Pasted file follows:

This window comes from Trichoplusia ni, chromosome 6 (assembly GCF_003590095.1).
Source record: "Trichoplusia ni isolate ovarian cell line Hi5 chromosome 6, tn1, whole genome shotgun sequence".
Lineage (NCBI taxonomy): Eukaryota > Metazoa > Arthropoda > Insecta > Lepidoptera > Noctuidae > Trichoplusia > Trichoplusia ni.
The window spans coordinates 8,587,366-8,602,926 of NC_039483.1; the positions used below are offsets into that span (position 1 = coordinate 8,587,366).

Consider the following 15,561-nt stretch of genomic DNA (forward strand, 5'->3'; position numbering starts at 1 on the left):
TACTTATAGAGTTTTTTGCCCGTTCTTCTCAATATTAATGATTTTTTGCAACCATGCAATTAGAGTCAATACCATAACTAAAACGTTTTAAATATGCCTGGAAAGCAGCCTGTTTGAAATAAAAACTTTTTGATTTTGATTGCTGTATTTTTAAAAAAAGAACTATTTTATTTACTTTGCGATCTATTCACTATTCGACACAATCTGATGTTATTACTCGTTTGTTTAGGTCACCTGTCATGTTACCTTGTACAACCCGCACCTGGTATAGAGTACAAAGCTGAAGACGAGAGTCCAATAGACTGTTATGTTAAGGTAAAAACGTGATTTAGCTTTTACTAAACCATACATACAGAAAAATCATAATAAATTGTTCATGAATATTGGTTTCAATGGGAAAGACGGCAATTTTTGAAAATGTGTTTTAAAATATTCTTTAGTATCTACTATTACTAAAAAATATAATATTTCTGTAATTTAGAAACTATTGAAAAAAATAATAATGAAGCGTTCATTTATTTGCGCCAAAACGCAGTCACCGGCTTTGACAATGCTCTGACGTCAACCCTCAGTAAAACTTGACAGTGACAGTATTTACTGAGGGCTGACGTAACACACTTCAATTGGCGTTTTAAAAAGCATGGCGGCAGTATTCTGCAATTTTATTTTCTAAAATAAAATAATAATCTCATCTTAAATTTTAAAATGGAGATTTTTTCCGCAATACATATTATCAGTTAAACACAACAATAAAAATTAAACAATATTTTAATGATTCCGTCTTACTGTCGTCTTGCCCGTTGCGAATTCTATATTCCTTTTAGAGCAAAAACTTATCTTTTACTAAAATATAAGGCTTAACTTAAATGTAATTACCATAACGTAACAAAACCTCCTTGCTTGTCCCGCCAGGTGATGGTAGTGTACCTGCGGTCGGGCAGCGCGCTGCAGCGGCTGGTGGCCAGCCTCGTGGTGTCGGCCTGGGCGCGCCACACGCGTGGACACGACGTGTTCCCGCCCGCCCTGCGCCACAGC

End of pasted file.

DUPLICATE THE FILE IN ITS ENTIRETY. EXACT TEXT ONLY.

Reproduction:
This window comes from Trichoplusia ni, chromosome 6 (assembly GCF_003590095.1).
Source record: "Trichoplusia ni isolate ovarian cell line Hi5 chromosome 6, tn1, whole genome shotgun sequence".
Lineage (NCBI taxonomy): Eukaryota > Metazoa > Arthropoda > Insecta > Lepidoptera > Noctuidae > Trichoplusia > Trichoplusia ni.
The window spans coordinates 8,587,366-8,602,926 of NC_039483.1; the positions used below are offsets into that span (position 1 = coordinate 8,587,366).

Consider the following 15,561-nt stretch of genomic DNA (forward strand, 5'->3'; position numbering starts at 1 on the left):
TACTTATAGAGTTTTTTGCCCGTTCTTCTCAATATTAATGATTTTTTGCAACCATGCAATTAGAGTCAATACCATAACTAAAACGTTTTAAATATGCCTGGAAAGCAGCCTGTTTGAAATAAAAACTTTTTGATTTTGATTGCTGTATTTTTAAAAAAAGAACTATTTTATTTACTTTGCGATCTATTCACTATTCGACACAATCTGATGTTATTACTCGTTTGTTTAGGTCACCTGTCATGTTACCTTGTACAACCCGCACCTGGTATAGAGTACAAAGCTGAAGACGAGAGTCCAATAGACTGTTATGTTAAGGTAAAAACGTGATTTAGCTTTTACTAAACCATACATACAGAAAAATCATAATAAATTGTTCATGAATATTGGTTTCAATGGGAAAGACGGCAATTTTTGAAAATGTGTTTTAAAATATTCTTTAGTATCTACTATTACTAAAAAATATAATATTTCTGTAATTTAGAAACTATTGAAAAAAATAATAATGAAGCGTTCATTTATTTGCGCCAAAACGCAGTCACCGGCTTTGACAATGCTCTGACGTCAACCCTCAGTAAAACTTGACAGTGACAGTATTTACTGAGGGCTGACGTAACACACTTCAATTGGCGTTTTAAAAAGCATGGCGGCAGTATTCTGCAATTTTATTTTCTAAAATAAAATAATAATCTCATCTTAAATTTTAAAATGGAGATTTTTTCCGCAATACATATTATCAGTTAAACACAACAATAAAAATTAAACAATATTTTAATGATTCCGTCTTACTGTCGTCTTGCCCGTTGCGAATTCTATATTCCTTTTAGAGCAAAAACTTATCTTTTACTAAAATATAAGGCTTAACTTAAATGTAATTACCATAACGTAACAAAACCTCCTTGCTTGTCCCGCCAGGTGATGGTAGTGTACCTGCGGTCGGGCAGCGCGCTGCAGCGGCTGGTGGCCAGCCTCGTGGTGTCGGCCTGGGCGCGCCACACGCGTGGACACGACGTGTTCCCGCCCGCCCTGCGCCACAGC